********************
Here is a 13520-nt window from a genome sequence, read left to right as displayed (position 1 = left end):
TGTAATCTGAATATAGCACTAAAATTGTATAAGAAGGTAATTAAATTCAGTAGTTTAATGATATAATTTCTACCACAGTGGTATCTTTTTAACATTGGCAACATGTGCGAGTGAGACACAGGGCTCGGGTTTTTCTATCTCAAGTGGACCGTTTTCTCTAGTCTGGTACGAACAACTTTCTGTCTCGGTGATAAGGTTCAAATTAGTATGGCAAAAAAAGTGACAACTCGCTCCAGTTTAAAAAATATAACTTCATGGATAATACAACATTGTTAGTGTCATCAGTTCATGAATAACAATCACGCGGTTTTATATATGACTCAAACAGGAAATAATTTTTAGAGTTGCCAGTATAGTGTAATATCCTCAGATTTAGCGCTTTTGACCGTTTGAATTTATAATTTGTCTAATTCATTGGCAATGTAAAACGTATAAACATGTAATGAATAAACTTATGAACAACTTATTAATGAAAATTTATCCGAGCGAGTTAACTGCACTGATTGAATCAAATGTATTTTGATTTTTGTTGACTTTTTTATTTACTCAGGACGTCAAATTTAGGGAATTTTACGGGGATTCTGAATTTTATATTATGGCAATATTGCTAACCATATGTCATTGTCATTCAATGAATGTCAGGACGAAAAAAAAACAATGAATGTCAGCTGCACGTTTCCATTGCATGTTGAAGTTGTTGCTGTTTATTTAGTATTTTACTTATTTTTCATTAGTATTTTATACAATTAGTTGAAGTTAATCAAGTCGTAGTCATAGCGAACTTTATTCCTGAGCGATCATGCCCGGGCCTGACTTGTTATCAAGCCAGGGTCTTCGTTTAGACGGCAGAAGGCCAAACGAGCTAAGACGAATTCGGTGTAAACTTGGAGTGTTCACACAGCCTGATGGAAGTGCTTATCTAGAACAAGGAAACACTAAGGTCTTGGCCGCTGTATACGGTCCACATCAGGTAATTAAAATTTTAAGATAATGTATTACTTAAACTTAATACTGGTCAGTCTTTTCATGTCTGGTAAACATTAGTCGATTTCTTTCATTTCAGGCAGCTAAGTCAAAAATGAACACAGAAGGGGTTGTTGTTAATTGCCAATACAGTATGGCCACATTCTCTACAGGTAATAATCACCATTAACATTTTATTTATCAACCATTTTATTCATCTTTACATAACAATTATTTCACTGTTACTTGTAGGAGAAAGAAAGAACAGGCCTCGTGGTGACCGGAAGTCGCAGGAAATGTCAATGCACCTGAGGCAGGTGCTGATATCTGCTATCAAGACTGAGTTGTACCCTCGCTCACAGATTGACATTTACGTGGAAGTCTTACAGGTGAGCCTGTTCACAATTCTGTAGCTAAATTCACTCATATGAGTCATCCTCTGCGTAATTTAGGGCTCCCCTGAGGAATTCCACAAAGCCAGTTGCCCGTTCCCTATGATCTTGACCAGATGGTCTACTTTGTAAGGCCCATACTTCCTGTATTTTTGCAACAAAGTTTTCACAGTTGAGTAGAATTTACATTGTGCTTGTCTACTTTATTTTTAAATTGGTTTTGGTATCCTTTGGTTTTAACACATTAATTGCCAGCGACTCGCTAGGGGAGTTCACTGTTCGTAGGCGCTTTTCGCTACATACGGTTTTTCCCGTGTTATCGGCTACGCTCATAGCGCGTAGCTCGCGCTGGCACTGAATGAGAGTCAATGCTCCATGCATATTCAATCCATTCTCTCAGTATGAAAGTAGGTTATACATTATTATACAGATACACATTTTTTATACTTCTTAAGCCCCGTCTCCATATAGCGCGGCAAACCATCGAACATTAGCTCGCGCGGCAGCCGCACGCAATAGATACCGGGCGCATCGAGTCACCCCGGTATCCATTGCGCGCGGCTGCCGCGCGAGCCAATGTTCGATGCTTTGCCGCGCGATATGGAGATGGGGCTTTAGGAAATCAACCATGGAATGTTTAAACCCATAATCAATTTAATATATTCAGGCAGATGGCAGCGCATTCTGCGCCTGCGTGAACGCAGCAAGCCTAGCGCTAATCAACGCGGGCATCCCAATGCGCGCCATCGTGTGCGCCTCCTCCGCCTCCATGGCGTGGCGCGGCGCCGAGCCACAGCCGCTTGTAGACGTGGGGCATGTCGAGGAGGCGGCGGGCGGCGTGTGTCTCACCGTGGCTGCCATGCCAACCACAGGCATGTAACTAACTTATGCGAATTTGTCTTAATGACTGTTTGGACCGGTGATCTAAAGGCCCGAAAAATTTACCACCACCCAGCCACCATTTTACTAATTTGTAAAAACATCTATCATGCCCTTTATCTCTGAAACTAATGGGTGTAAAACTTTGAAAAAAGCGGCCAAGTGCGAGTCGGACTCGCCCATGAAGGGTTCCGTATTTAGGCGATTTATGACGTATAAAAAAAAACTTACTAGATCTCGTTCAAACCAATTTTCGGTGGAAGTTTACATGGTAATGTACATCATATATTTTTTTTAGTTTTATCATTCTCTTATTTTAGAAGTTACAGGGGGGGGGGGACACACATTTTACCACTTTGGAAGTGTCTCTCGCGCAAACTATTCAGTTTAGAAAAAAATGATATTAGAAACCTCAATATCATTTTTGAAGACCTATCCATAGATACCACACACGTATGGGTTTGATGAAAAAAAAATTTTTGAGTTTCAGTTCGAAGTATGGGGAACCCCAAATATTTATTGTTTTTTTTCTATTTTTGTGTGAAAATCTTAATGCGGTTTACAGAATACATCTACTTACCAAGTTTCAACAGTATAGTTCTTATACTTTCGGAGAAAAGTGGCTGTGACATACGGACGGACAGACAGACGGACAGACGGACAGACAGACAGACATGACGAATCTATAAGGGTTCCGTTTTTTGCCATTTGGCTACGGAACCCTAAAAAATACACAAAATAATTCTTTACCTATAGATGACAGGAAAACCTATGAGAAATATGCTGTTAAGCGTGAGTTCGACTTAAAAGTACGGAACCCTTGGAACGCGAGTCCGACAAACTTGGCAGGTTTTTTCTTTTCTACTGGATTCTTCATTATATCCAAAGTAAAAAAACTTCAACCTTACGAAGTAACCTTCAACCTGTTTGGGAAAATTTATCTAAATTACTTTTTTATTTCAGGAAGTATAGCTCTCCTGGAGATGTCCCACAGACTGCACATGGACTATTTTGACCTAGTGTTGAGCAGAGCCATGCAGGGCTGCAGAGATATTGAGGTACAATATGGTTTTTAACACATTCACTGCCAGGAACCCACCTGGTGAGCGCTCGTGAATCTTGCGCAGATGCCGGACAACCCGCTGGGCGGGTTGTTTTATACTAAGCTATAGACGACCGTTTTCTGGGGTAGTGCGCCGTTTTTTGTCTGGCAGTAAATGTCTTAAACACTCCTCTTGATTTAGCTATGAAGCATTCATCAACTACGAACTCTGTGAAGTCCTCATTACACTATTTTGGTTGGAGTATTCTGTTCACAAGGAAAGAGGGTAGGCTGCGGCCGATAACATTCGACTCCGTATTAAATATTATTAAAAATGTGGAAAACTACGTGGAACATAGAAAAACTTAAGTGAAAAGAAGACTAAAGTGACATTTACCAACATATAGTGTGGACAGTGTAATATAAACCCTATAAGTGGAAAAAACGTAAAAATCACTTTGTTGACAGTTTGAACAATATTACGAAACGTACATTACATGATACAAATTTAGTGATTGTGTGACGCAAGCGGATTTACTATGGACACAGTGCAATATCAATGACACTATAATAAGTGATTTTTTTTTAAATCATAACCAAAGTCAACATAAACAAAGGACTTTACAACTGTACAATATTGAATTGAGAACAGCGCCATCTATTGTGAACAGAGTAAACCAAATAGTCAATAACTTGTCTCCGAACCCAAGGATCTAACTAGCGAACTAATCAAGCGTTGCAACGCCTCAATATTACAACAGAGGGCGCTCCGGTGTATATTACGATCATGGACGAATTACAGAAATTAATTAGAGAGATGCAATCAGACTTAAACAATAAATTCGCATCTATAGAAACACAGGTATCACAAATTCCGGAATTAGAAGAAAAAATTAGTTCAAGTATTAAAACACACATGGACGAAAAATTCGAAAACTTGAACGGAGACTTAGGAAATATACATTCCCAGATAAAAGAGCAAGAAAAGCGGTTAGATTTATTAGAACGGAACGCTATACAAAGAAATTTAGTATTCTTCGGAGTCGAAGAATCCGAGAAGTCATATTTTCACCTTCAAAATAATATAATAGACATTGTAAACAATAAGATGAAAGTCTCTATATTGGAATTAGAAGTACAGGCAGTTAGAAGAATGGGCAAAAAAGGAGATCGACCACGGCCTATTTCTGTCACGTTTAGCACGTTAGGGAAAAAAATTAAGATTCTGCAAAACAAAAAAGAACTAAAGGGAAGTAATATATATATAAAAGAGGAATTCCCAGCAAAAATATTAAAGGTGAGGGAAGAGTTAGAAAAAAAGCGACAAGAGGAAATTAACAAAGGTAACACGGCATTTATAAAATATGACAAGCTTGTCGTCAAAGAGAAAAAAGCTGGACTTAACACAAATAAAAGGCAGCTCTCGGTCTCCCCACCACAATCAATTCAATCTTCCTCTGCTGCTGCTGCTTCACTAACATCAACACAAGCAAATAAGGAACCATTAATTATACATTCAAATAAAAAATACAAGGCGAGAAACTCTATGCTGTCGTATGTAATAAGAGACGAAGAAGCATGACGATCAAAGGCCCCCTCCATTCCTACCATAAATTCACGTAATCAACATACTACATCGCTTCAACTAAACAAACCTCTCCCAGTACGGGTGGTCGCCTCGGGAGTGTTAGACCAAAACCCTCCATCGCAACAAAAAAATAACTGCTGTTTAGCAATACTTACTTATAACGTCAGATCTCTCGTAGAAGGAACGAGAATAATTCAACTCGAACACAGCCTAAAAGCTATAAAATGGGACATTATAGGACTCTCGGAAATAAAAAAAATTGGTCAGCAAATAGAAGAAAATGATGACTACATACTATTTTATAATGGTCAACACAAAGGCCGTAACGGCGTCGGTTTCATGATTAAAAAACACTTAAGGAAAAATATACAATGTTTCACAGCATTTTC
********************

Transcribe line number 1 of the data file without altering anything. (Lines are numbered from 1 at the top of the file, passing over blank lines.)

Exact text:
Here is a 13520-nt window from a genome sequence, read left to right as displayed (position 1 = left end):